Oprah took her vivid brand and exploited a breach in time as wandering and confused Democrats pondered the vacuum and discovered a sprite.

The New Yorker’s Doreen St. Félix observed that on her 25-year show based in Chicago (and not the coasts), Oprah “served as an empath, challenger and guardian of the varied anxieties of the middle-class cause. Along the way, she rewrote the romance of the American striver in the image of her impossible ascent. The mass of motivational literature that she has produced encourages us to remember her as a little black girl in Milwaukee, born amid a nation’s racial upheaval.”

So here in the age of Trumpian disruption and instability, with long-time Winfrey mate Stedman Graham saying she could be moved by the masses to run, we find ourselves conjuring the celebrity elixir to all things Donald.

How seriously should we take this? Former Obama campaign strategist David Axelrod told the New York Times that Winfrey has “a boundless capacity for empathy and a preternatural ability to communicate powerfully and authentically – as we saw at the Golden Globes. Will there be hunger in 2020 for someone with some experience in government, after Trump? There isn’t anybody who’s a greater antithesis to Donald Trump than Oprah Winfrey.” And remember, it was the Axe who recognized this potential in young Barack Hussein Obama when he was barely on the radar.

Former GOP speaker and Trump supporter Newt Gingrich told Politico, “She is very smart, she has a substantial following. I would take her very seriously as a candidate.” Republican strategist Mike Murphy, who aided and abetted celebrity California Gov. Arnold Schwarzenegger, observed of her 14-minute Golden Globe speech, saying, “I recognize the beats, and they were done exquisitely.”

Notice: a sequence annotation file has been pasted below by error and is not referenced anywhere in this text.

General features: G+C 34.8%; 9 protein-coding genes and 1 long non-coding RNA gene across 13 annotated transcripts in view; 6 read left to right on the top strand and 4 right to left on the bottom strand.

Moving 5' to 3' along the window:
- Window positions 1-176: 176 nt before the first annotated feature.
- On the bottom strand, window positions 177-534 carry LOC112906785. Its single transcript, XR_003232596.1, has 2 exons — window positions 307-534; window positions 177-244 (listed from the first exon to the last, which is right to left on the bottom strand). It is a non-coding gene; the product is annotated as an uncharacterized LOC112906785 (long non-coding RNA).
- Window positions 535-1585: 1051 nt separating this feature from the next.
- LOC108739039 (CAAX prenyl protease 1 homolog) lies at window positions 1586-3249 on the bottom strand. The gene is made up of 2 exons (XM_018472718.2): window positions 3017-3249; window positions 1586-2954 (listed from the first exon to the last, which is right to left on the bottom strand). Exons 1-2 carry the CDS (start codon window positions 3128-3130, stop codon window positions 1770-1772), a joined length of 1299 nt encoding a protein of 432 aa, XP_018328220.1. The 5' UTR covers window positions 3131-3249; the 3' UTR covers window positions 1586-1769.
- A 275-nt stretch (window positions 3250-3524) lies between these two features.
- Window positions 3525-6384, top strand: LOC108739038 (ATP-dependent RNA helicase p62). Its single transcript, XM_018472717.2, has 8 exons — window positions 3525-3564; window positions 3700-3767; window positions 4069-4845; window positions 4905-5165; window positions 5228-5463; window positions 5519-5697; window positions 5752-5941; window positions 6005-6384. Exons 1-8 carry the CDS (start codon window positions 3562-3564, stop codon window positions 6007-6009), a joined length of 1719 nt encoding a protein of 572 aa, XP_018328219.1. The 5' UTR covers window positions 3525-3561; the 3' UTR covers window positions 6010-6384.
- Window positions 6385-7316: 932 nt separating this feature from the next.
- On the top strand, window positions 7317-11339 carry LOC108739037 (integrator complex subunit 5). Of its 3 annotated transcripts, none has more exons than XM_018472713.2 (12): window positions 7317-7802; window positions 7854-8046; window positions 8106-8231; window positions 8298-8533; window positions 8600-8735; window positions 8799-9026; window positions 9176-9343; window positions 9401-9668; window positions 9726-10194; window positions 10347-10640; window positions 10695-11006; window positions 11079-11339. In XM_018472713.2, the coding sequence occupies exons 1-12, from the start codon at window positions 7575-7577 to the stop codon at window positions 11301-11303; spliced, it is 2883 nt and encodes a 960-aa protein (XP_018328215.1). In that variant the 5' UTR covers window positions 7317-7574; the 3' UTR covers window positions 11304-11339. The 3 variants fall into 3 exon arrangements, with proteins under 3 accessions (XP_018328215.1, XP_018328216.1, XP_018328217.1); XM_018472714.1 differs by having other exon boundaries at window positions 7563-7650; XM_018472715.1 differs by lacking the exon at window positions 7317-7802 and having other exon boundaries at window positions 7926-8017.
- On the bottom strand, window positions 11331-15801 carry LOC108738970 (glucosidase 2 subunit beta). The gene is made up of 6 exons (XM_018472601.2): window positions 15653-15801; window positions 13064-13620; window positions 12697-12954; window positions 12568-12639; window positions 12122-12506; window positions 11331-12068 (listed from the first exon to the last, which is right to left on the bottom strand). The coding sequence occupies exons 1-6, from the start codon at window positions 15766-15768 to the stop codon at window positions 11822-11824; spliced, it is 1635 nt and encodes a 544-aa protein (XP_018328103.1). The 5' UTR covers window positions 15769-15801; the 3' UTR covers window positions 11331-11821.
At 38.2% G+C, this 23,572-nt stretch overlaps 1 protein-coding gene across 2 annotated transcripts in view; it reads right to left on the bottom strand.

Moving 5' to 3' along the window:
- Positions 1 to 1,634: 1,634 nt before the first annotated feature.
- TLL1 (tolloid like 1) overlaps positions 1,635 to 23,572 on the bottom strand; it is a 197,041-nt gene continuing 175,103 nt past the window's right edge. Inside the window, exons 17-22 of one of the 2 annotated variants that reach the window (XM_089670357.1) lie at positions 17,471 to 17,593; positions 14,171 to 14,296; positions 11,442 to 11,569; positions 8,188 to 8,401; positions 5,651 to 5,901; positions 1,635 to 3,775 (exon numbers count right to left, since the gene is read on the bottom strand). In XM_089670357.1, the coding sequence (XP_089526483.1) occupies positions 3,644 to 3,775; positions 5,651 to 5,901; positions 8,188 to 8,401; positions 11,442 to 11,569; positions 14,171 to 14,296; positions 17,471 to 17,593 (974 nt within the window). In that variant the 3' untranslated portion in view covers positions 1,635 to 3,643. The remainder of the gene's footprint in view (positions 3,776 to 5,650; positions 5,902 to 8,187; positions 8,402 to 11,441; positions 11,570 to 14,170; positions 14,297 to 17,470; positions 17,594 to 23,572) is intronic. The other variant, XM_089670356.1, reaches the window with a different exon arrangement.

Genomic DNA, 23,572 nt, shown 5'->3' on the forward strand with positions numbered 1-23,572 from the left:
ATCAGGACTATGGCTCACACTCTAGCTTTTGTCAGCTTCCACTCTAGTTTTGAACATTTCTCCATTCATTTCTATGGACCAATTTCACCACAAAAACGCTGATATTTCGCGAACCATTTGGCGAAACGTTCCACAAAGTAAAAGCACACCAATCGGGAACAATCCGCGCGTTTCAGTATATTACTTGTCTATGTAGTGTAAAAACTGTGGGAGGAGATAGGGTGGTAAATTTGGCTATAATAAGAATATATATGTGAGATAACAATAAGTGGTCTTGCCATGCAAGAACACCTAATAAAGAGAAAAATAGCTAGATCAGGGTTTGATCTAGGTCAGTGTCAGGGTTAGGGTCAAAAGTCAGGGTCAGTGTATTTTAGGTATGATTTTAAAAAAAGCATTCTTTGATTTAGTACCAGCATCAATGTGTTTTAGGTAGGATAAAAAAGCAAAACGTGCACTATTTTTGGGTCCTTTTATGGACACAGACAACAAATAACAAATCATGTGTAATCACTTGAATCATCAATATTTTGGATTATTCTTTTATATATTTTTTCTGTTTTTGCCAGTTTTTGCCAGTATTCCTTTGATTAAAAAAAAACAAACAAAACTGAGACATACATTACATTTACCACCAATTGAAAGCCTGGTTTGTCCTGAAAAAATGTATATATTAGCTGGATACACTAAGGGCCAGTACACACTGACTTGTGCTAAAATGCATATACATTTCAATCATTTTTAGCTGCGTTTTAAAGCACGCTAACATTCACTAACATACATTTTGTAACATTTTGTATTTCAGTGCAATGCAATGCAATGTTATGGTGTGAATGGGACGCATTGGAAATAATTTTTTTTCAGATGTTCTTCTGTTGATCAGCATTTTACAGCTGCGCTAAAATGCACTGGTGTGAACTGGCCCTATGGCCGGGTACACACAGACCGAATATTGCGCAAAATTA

And Democratic strategist Brian Fallon adds, “People are treating Oprah as if she fits into some box. She doesn’t. It’s not a celebrity box. Oprah is a unique, standalone entity that uniquely could winnow the field.” New York Post columnist Jon Podhoretz, who along with HPI recognized the Oprah potential in late 2017, wrote on Tuesday, “There’s no one in her party who can deliver a speech the way Oprah delivered that speech on Sunday night. And there’s no one in America who knows how to talk, simply how to talk, the way she can. Good luck to the worthy and ambitious Democrats – the Hickenloopers and Bookers and Harrises and even the Bidens – who seek to try and match her word for word. And good luck to Trump, too.”

Hoosier Democrats were mostly mum. The establishment only partially swept into the column of the last Chicagoan who had the audacity to run, Barack Obama. The Bayhphiles adhered to the Clinton dynasty, even if recalcitrant Rudy Clay didn’t. Indiana Democrats clung to Hillary and watched socialist Bernie Sanders feed off the same resentments that Trump did as he won the 2016 primary with 53 percent of the vote, the same percentage that Trump did without Pence and the GOP hierarchy on board prior to the primary.

But that just goes to show ya that when you’ve got fame and fortune, Hoosiers, no matter what their ilk, can come around.

— Brian Howey is publisher of the Howey Political Report, a weekly briefing on Indiana politics. Contact him at 317-506-0883 or at